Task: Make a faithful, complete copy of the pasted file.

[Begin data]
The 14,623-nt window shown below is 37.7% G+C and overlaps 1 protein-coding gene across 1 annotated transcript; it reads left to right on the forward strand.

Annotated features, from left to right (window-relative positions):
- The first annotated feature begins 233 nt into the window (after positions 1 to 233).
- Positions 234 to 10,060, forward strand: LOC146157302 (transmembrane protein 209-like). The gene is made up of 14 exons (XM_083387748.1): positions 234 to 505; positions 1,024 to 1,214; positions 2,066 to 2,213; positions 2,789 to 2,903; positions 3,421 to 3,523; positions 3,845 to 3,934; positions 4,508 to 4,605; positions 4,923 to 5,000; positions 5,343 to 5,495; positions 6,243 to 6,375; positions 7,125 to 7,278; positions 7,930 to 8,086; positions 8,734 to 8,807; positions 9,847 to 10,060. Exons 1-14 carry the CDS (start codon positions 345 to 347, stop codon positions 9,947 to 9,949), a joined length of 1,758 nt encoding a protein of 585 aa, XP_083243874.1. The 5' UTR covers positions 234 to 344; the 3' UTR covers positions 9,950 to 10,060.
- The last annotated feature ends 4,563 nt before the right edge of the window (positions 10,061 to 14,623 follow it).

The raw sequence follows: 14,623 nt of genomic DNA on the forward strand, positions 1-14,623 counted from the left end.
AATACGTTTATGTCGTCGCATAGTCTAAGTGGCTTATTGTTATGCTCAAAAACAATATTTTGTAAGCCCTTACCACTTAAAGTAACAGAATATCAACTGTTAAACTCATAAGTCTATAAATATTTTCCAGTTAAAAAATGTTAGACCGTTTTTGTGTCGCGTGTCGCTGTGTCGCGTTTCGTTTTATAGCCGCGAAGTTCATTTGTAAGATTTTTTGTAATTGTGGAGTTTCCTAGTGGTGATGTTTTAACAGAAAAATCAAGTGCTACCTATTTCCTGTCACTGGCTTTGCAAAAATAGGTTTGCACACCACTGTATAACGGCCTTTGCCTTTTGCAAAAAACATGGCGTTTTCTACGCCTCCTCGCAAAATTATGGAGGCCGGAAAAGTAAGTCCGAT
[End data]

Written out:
The 14,623-nt window shown below is 37.7% G+C and overlaps 1 protein-coding gene across 1 annotated transcript; it reads left to right on the forward strand.

Annotated features, from left to right (window-relative positions):
- The first annotated feature begins 233 nt into the window (after positions 1 to 233).
- Positions 234 to 10,060, forward strand: LOC146157302 (transmembrane protein 209-like). The gene is made up of 14 exons (XM_083387748.1): positions 234 to 505; positions 1,024 to 1,214; positions 2,066 to 2,213; positions 2,789 to 2,903; positions 3,421 to 3,523; positions 3,845 to 3,934; positions 4,508 to 4,605; positions 4,923 to 5,000; positions 5,343 to 5,495; positions 6,243 to 6,375; positions 7,125 to 7,278; positions 7,930 to 8,086; positions 8,734 to 8,807; positions 9,847 to 10,060. Exons 1-14 carry the CDS (start codon positions 345 to 347, stop codon positions 9,947 to 9,949), a joined length of 1,758 nt encoding a protein of 585 aa, XP_083243874.1. The 5' UTR covers positions 234 to 344; the 3' UTR covers positions 9,950 to 10,060.
- The last annotated feature ends 4,563 nt before the right edge of the window (positions 10,061 to 14,623 follow it).

The raw sequence follows: 14,623 nt of genomic DNA on the forward strand, positions 1-14,623 counted from the left end.
AATACGTTTATGTCGTCGCATAGTCTAAGTGGCTTATTGTTATGCTCAAAAACAATATTTTGTAAGCCCTTACCACTTAAAGTAACAGAATATCAACTGTTAAACTCATAAGTCTATAAATATTTTCCAGTTAAAAAATGTTAGACCGTTTTTGTGTCGCGTGTCGCTGTGTCGCGTTTCGTTTTATAGCCGCGAAGTTCATTTGTAAGATTTTTTGTAATTGTGGAGTTTCCTAGTGGTGATGTTTTAACAGAAAAATCAAGTGCTACCTATTTCCTGTCACTGGCTTTGCAAAAATAGGTTTGCACACCACTGTATAACGGCCTTTGCCTTTTGCAAAAAACATGGCGTTTTCTACGCCTCCTCGCAAAATTATGGAGGCCGGAAAAGTAAGTCCGAT